2. ^ Aguado, M. T.; Noreña, C.; Alcaraz, L.; Marquina, D.; Brusa, F.; Damborenea, C.; Almon, B.; Bleidorn, C.; Grande, C. (2017). "Phylogeny of Polycladida (Platyhelminthes) based on mtDNA data". Organisms Diversity & Evolution. doi:10.1007/s13127-017-0344-4. ISSN 1439-6092.
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Polycladida: Brief Summary
provided by wikipedia EN

The Polycladida represents a highly diverse clade of free-living marine flatworms. They are known from the littoral to the sublittoral zone (extending to the deep hot vents), and many species are common from coral reefs. Only a few species are found in freshwater habitats.

Often polyclads are associated with other invertebrates, such as bivalve mollusks, sponges, corals, or ascidians. In such associations, the worms may use the invertebrates as a source of food, or they may find protection from predators inside the structural framework of these "hosts". Most polyclads hide away from direct light. However, some of the brightly colored species often are active during the day. With their flamboyant coloring they advertise their potential toxicity to visual predators such as fish.

Polyclads range from 3 to 20 millimetres (0.12 to 0.79 in) in length with a flattened, roughly oval, body shape and, in many cases, a pair of short tentacles on the head. They are distinguished from other related animals by the presence of a folded pharynx, an elongated intestine with numerous complex diverticula, and multiple ocelli.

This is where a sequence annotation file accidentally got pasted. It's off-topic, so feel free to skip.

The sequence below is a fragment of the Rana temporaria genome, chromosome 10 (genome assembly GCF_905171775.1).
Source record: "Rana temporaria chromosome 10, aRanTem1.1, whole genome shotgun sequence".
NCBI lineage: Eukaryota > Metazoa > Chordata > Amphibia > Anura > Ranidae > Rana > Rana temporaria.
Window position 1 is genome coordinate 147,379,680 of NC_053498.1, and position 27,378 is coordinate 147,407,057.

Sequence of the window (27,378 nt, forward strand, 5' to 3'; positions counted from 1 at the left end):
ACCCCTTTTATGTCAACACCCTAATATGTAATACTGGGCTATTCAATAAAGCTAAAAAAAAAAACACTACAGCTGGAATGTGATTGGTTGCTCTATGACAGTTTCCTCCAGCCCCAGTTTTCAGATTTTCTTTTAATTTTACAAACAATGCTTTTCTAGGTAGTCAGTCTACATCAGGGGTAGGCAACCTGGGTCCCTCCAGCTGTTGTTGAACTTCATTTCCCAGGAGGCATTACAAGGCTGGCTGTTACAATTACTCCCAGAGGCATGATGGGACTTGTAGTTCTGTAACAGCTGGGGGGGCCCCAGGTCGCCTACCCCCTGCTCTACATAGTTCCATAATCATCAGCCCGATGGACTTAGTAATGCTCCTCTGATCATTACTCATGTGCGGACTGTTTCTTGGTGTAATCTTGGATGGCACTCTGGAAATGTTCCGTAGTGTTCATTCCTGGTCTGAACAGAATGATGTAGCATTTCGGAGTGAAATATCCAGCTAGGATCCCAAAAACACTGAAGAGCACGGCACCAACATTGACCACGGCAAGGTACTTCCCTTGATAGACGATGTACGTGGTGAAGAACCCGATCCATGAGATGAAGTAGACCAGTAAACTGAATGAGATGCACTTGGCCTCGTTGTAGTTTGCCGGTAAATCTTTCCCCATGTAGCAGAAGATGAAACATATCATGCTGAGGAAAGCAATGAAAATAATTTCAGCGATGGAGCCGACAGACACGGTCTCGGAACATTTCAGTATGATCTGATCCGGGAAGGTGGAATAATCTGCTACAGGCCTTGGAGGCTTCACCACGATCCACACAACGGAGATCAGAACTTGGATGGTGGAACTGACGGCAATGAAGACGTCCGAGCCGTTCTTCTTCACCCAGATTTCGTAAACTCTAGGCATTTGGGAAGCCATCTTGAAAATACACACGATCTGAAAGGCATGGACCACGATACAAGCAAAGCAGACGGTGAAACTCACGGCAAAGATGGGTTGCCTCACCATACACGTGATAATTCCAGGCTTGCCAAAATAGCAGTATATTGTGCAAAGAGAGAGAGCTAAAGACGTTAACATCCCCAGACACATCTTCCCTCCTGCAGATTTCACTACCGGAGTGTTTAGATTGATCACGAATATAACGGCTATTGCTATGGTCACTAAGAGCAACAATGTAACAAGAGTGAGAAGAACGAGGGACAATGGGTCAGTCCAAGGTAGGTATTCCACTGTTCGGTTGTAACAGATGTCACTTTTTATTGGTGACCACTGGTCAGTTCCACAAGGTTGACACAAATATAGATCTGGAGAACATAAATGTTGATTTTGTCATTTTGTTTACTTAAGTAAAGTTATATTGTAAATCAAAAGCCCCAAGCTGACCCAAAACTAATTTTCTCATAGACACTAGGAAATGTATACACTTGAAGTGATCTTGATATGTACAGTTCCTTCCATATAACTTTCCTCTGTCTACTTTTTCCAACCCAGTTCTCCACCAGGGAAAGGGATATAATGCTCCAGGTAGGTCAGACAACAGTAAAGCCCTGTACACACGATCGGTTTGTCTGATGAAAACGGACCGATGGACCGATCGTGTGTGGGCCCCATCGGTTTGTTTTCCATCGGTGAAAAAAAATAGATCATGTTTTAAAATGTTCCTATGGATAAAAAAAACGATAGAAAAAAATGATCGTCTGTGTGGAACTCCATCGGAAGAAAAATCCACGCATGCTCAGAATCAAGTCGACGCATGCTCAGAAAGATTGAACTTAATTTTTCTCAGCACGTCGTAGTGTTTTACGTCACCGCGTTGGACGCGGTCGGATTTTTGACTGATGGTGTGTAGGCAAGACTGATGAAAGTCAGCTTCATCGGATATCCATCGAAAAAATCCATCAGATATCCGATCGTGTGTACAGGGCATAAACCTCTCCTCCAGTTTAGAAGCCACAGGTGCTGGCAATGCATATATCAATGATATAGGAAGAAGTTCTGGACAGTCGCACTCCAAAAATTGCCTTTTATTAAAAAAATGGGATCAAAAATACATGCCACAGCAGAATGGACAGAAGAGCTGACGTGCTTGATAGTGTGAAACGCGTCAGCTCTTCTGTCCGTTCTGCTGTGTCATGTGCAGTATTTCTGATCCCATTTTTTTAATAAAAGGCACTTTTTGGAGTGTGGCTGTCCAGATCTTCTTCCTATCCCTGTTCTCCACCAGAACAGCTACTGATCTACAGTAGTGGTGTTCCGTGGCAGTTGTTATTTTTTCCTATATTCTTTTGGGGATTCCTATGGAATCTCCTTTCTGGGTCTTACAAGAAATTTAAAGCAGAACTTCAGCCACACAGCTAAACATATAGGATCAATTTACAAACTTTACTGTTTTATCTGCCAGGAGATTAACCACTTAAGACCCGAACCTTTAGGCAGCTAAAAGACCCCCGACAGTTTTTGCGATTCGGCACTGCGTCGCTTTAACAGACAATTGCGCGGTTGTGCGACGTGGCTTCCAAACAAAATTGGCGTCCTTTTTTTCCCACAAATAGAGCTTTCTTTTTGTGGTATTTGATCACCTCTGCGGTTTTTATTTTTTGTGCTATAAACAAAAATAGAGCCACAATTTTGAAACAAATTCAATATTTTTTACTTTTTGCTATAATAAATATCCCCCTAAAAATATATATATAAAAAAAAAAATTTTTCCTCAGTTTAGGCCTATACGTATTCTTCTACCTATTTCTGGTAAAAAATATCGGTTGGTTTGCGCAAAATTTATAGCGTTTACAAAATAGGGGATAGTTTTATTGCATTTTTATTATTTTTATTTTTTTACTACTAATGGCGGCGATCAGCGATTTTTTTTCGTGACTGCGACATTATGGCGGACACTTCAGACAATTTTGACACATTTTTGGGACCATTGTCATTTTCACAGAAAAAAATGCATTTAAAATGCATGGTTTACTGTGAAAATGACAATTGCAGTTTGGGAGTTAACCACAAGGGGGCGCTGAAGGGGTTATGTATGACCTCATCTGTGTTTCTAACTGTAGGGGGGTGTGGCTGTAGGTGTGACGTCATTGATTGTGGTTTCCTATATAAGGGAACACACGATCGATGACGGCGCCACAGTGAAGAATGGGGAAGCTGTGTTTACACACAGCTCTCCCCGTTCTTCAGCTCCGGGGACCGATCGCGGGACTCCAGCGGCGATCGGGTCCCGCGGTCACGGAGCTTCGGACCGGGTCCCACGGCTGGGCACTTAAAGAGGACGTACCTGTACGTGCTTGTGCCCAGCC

The order Polycladida is divided into the 100 suborders Cotylea and Acotylea, based on the character "presence/absence of a cotyl or sucker". Of the two, the Acotylea is the larger group with over 26 families worldwide. Acotyleans are major predators of sessile marine invertebrates such as all commercial bivalves species (including pearl and rock oysters), mussels, scallops and giant clams. Many acotyleans are dull in coloration, and cryptic in their behavior, hiding in crevices and under coral during the day. Cotyleans, on the other hand, with as many as 16 families, are prominent members of tropical coral reef communities. Although cotylean flatworms are conspicuous predators in subtropical and tropical ecosystems, they are difficult to study. These worms are very fragile and when disturbed can break apart. Some examples of Polycladida families - Eurylephidae, Prosthiostomidae, Pseudocerotidae, Stylochidae, Bdellouridae, and Pseudoceridae.

In 2017, a molecular phylogenetic analysis produced a well-supported hypothesis that confirmed the monophyly of Polycladida, as well as Acotylea and Cotylea.

Some Polyclads develop through a Müller's larval stage.